Last month, in “Doubling Up Active Directory PowerShell Cmdlets,” I showed you how to start building useful PowerShell tools, such as the familiar one-liner that lets you find everyone who hasn't logged on in a certain number of days and disable their accounts. As I've said before, such one-liners use the "filter/hammer" approach, whereby you use one command ( search-adaccount) to filter out the users you want (people who haven’t logged on in so many days) and then perform some kind of task, which in this case was the disable-adaccount cmdlet. It took a fair amount of time to learn those first few PowerShell cmdlets, but much of that time was taken up by learning PowerShell itself, so we should be able to move along more quickly now.
Last time, I introduced you to disable-adaccount, a cmdlet that generally requires only one parameter: the name of the account to disable. (There are other parameters, but you generally won't need to know them for a while, if ever.) It's the same story for a bunch of other tools, including a few that will be pretty self-explanatory:
- Enable-adaccount—This command enables a disabled account.
- Unlock-adaccount—This command unlocks a locked account. (See, I told you PowerShell would get more intuitive with practice.)
- Clear-ADAccountExpiration—It's possible to put a characteristic on an Active Directory (AD) account that instructs it to expire on a certain date. This command clears that characteristic.
In case you're wondering, there’s no lock-account command. As before, you can use any of these commands in a one-off fashion, as in the following examples:
Of course, there's nothing wrong with using these "hammer" cmdlets on their own, but they become more interesting when they’re mated with a filter. For example, suppose some local glitch locked a bunch of accounts in the Librarians OU in bigfirm.com. You can unlock them all with
Or perhaps you’ve learned that some miscreant has set a bunch of account passwords to "never expire,” and until you get to the bottom of the matter you'd like to disable those accounts:
However, before you execute this command, you might want to pause and consider this column’s key phrase: "power tool." As with real power tools (e.g., band saws, nail guns), Windows power tools can do great good with little effort, but when you apply them inattentively, they can cause quite a bit of regret. Wording that one-liner differently, as in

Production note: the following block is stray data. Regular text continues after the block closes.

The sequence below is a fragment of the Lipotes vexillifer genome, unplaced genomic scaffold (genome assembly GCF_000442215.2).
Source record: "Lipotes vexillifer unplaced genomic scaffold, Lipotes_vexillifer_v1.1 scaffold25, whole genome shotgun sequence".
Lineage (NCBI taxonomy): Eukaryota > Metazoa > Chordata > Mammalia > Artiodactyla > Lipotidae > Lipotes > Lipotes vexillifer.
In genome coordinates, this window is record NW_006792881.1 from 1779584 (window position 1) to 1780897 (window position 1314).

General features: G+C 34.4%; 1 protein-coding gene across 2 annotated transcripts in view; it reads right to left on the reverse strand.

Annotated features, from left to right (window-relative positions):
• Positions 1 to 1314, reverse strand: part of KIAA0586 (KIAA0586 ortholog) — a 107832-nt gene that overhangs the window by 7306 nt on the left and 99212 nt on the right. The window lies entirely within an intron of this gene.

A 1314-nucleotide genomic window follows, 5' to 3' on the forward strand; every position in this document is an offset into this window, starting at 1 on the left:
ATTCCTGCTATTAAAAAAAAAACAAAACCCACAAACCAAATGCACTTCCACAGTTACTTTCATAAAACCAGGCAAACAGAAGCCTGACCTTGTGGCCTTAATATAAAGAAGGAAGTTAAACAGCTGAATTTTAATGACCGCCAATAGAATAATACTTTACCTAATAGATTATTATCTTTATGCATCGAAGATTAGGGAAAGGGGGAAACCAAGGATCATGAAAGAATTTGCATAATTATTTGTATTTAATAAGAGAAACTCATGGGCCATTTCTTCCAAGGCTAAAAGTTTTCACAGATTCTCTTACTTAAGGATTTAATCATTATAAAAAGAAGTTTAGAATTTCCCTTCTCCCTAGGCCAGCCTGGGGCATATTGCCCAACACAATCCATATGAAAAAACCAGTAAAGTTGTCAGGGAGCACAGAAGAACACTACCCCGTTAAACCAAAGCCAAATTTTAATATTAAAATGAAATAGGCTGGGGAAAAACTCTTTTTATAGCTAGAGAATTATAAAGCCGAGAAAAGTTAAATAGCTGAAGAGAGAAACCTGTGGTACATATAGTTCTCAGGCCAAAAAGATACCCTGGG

would turn "just another day at the office" into a scene of weeping, rending of garments, and gnashing of teeth. So please heed my advice: Test your filters before attaching the hammers. More specifically, in our example, use caution and first type
without disable-adaccount. You might see that there are plenty of innocent accounts whose passwords never expire, and that what you really want is
For this reason, I make a habit of running just the "filter" command first. If the results are huge, I can manage them by piping the output of that into | out-gridview, PowerShell's nice "data grid" control that presents output in a spreadsheet-like manner.
Another way to add safety to a home-grown PowerShell power tool is to add -confirm. Pretty much every "hammer"-type command I've come across offers this parameter, so although get-aduser wouldn't have it, unlock-adaccount would. In the example above, the careful IT pro might choose to exercise a little caution the first time by adding these training wheels, as in
I said that - identity is the parameter you'll most usually employ, but the four "hammers" I’ve talked about share a few other parameters that you might need now and then. My examples have assumed that I'm logged on to PowerShell as a domain administrator, already possessing the power to shift the fates of a domain's denizens, but you can certainly imagine situations in which that might not be the case. In those situations, you’d just add the parameter - credential ( get-credential), which causes PowerShell to pop up a logon dialog box. I’ll show you more uses of get-credential as I dive deeper into AD administration. See you next time!